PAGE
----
• The judicial system, including mentions of the courts or laws, is also up slightly, now named by 3% of all Americans, whereas it registered less than 1% as recently as April.

  • Despite the overwhelming healthcare challenges posed by the coronavirus, Americans' mentions of "healthcare" itself have dwindled to 2%, down from 11% prior to the pandemic. This category of mentions tends to involve references to the healthcare system, healthcare costs or lack of healthcare coverage.

  • Public concern about immigration had already fallen from an average 18% in 2019 to an average 8% in the first quarter of 2020 but is now mentioned by 1%, similar to the figures since April.

Direct Economic Evaluations Still Mostly Negative

While fewer Americans considered the economy to be the nation's top problem in July, the public's explicit ratings of current economic conditions and whether the economy is getting better or worse remained negative.

Twenty-nine percent of Americans now say economic conditions are "excellent" or "good," up from 23% the prior month. But the large majority still characterize current conditions as "only fair" (38%) or "poor" (33%).

The latest ratings also continue to be far worse than in January and February, when more than six in 10 Americans saw the economy in decidedly positive terms.


Line graph. Monthly trend since January 2020 in Americans rating of current economic conditions. Percentage rating it excellent or good is now 29% and has been below 30% since April compared with 63% in February.

Americans' perception of the direction of the economy is also stuck in negative territory, albeit slightly improved from the low point recorded in April. Just over a third now think the economy is "getting better" (35%), while 60% say it is "getting worse."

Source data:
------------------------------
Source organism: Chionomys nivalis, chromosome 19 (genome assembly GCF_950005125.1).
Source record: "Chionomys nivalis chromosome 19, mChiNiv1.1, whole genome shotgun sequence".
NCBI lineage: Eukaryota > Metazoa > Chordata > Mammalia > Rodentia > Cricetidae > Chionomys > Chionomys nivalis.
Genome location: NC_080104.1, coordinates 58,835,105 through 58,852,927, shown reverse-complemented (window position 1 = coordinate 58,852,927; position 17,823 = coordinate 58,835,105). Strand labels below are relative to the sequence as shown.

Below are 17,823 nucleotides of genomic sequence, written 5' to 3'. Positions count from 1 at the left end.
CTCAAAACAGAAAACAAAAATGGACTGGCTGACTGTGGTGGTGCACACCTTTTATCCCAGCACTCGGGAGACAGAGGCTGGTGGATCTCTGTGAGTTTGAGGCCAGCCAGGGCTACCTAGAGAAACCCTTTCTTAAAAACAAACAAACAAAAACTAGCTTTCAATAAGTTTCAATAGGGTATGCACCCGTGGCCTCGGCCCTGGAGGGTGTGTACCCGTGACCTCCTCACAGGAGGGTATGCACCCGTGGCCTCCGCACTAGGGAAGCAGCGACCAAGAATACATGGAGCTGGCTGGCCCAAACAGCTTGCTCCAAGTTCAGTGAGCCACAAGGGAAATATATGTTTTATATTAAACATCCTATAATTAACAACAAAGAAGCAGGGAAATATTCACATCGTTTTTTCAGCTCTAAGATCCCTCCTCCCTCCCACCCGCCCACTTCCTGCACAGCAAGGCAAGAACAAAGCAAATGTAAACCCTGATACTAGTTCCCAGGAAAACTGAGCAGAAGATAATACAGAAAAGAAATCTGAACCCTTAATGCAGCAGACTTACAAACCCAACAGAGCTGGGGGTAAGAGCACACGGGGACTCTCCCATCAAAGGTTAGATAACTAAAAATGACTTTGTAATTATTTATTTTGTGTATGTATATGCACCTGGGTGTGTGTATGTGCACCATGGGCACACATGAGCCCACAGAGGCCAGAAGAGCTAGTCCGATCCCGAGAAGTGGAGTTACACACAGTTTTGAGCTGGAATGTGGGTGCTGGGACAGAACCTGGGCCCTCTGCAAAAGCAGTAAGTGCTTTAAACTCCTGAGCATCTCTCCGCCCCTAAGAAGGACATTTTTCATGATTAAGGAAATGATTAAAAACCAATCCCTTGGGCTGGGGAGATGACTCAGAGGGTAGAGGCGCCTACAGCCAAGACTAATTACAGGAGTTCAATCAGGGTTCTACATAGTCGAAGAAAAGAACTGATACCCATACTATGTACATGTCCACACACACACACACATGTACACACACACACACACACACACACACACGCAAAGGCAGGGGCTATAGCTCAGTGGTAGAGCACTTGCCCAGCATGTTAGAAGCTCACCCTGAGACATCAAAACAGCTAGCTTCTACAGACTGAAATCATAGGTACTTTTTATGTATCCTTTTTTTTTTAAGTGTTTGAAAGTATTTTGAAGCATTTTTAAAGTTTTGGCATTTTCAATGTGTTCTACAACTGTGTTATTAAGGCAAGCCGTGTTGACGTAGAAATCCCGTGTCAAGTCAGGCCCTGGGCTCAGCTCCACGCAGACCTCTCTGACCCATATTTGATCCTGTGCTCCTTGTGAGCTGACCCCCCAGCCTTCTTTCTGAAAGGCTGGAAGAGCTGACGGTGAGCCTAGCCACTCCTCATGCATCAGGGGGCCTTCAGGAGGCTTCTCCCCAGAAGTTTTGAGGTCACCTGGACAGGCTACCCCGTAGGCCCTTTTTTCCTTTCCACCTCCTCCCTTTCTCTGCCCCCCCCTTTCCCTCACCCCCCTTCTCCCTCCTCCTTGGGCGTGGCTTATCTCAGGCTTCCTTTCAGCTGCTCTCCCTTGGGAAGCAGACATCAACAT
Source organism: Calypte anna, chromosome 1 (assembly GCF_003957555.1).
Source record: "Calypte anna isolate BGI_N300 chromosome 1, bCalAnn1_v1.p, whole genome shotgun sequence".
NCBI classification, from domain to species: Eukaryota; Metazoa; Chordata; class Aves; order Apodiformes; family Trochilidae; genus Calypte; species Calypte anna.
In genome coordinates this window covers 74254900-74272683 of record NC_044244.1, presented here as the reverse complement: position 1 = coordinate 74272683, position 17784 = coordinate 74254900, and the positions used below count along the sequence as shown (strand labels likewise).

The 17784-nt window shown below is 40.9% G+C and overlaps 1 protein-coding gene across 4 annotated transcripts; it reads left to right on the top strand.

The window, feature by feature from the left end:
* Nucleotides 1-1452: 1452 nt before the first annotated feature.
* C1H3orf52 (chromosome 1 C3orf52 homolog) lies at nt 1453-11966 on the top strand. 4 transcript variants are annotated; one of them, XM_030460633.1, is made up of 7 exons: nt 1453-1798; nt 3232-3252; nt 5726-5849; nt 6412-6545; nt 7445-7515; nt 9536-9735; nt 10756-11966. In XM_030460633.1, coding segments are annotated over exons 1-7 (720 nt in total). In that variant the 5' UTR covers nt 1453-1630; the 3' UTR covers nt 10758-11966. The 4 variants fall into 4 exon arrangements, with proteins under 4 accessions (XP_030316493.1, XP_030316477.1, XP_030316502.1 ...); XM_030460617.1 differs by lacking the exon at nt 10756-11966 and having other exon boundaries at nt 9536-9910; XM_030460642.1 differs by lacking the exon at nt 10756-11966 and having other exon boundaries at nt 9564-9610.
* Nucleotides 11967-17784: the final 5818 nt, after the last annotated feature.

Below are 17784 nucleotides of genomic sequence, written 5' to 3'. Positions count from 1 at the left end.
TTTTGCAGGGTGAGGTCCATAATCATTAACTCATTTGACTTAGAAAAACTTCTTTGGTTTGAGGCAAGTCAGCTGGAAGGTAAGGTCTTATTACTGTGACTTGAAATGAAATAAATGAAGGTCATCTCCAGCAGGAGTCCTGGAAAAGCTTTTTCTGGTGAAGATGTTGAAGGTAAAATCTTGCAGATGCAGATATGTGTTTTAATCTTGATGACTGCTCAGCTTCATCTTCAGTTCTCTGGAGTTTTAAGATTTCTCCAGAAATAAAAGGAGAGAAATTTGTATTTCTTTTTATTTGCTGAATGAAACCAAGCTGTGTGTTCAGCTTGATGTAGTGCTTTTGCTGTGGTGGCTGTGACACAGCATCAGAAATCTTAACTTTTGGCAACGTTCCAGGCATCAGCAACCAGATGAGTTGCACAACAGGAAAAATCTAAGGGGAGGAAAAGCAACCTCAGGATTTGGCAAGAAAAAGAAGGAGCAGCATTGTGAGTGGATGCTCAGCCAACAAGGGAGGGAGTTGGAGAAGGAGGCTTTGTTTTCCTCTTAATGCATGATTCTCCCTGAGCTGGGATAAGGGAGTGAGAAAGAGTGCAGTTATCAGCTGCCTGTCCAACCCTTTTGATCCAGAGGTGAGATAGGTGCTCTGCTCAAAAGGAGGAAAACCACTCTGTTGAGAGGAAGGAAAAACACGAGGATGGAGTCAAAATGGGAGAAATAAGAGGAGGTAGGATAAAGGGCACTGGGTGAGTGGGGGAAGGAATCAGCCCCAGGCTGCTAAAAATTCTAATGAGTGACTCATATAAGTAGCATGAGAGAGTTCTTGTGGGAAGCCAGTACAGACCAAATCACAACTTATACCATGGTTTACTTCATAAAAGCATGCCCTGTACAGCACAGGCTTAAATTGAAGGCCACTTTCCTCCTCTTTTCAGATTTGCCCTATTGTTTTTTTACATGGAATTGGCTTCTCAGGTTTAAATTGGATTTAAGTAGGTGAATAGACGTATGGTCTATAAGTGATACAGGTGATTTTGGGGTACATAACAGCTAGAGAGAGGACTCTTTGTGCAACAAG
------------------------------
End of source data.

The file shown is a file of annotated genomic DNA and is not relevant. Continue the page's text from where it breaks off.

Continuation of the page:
Line graph. Monthly trend since January 2020 in Americans outlook for the economy. Percentage saying it is getting better is now 35%. That is improved from 22% in April but well below 61% in February.

Bottom Line

Corresponding with their increased worry about rising COVID-19 infection rates around the country, more Americans in July cited the pandemic as the nation's top problem than did so in late May/early June. At the same time, mentions of the economy decreased, although that could change given the discouraging economic news that the country's GDP declined at an annualized rate of nearly 33% in the second quarter.

The decline in the percentage of Americans mentioning the economy as the top problem belies their negative evaluations of the economy when asked about it directly. While some of Americans' concern about the economy may be subsumed in their citing of the coronavirus as the top problem, relatively few of those responses (which Gallup records verbatim) reference the economy. Most refer generally to the pandemic or mention the government's handling of it.

It's only a theory, but, Americans' disinclination to name the economy as the nation's top problem may be because they view the economic downturn as another symptom of COVID-19 that will heal itself when the medical crisis is over, rather than a "problem" that can be solved.

View complete question responses and trends (PDF download).

Learn more about how the Gallup Poll Social Series works.